Favorite Track: "On Some Faraway Beach"
Least Favorite Track: "Baby's On Fire"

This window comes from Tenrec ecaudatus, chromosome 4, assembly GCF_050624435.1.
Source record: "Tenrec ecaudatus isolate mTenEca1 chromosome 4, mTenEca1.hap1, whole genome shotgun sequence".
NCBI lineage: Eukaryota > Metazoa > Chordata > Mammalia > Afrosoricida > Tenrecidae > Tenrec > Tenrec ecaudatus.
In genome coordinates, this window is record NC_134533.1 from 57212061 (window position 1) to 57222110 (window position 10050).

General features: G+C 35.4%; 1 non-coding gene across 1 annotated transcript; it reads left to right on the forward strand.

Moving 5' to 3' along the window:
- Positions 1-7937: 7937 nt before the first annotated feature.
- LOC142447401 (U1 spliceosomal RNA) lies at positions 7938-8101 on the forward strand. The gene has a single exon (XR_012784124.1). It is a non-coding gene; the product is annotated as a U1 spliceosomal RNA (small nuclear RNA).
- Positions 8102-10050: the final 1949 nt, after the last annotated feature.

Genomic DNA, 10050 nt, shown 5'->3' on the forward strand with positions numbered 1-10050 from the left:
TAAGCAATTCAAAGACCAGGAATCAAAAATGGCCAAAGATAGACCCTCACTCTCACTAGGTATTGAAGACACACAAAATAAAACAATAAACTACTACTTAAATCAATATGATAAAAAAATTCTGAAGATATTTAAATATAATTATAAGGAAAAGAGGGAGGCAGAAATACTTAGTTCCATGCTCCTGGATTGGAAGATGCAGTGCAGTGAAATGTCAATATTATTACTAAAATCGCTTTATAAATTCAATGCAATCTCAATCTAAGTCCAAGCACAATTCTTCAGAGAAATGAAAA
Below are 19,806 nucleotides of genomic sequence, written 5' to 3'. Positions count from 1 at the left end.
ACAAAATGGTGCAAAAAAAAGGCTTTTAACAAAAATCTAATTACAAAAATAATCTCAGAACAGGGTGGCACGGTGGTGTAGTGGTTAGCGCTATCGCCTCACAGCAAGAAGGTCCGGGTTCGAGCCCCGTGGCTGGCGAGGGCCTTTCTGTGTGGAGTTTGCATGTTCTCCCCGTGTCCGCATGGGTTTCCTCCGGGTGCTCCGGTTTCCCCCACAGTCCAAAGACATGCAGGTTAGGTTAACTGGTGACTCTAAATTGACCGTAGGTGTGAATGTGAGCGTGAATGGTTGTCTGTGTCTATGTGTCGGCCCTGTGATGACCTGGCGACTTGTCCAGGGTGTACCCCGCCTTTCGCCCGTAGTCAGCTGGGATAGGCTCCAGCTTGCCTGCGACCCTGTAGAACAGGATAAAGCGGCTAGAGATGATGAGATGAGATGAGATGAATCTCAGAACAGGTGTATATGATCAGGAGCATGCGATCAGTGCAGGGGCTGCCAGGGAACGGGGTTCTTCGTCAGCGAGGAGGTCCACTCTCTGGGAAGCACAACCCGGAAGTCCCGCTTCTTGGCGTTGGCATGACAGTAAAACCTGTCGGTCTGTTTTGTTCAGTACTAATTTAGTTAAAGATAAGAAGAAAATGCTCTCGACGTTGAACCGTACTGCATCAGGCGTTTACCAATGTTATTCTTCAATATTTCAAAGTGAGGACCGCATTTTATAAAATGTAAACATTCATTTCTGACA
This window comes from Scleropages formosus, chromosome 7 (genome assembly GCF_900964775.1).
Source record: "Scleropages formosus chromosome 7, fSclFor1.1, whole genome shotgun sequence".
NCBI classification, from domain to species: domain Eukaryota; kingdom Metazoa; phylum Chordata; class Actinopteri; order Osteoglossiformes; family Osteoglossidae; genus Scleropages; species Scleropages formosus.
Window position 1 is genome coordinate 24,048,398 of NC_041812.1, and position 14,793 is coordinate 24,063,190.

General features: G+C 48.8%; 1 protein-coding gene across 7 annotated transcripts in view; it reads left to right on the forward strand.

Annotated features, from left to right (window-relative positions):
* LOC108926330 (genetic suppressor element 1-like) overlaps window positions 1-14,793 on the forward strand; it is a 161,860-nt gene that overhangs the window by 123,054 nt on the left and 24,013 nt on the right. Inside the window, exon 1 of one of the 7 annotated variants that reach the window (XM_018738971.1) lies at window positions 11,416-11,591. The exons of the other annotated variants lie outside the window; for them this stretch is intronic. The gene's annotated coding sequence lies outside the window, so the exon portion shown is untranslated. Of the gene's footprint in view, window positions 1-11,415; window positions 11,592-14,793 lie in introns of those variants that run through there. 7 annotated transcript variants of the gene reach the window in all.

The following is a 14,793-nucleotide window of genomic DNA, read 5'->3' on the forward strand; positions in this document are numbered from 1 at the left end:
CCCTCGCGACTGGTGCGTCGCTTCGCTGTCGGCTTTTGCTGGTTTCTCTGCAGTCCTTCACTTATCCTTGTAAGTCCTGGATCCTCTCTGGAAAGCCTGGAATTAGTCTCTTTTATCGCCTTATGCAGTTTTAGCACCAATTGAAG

Dabbling in keyboard, saxophone, guitar, bass guitar, ambient music, glam, rock, progressive rock, experimental rock, and producing music for the likes of acts like U2, David Bowie, Johnny Cash, Talking Heads, DEVO, and Coldplay, self proclaimed “non-musician” Brian Eno’s debut solo record, Here Comes The Warm Jets, is both influential and iconic. Despite the self labeling of this “non-musician” title, Eno seems to be more of a musician than almost anyone. His massive catalog includes some of the most influential moments in both glam rock, and ambient music’s history. This artistry bred from versatility is as apparent as ever on Here Comes The Warm Jets. Whether it be the driving baselines on tracks like “Needles In The Camels Eye” or the experimental and almost frightening outros like on “Dead Finks Don’t Talk”, Here Comes The Warm Jets generally keeps you on your toes pretty well. Throughout this record it isn’t hard to see where some of the driving sounds of acts like David Bowie were generated from, however Eno’s sound is very different. It is very easy to get lost in his music due to his quirky elongated vocal delivery. Sometimes this repeated delivery does make a lot of his sound sort of blend together. This knack for getting his listener lost in his sound most definitely translated into his later ambience records including his most recent project, Music For Installations, which was released in 2018. The track “On Some Faraway Beach” is absolutely gorgeous. The euphoric and pleasant progression of the cut, amounts to a dreamy and extremely rewarding pay off for the listener. In simple terms; the track sounds pretty. Eno’s versatility is presented on this record when he contrasts songs like that with ones like “Dead Finks Don’t Talk” which features sets of urgent sounding snares and distorted guitar leads that only fade into oblivion, with the creepy sounding outro that I previously mentioned. The conclusion to this melting pot of sonic techniques comes in the title track “Here Comes The Warm Jets”. The four minute, lyric-less track is a constant uphill build. The repeated distorted guitar lick is present throughout the whole track. Along the way it picks up a heavy drum beat, some gospel-like vocal melodies and overall tension. It’s the perfect conclusion to this mosh pit of an album. Overall, Here Comes The Warm Jets built the foundation for the future of Brian Eno’s massive discography. He built everything he is now off of this record, and without it we wouldn’t of received one of probably the most influential overall musicians of all time.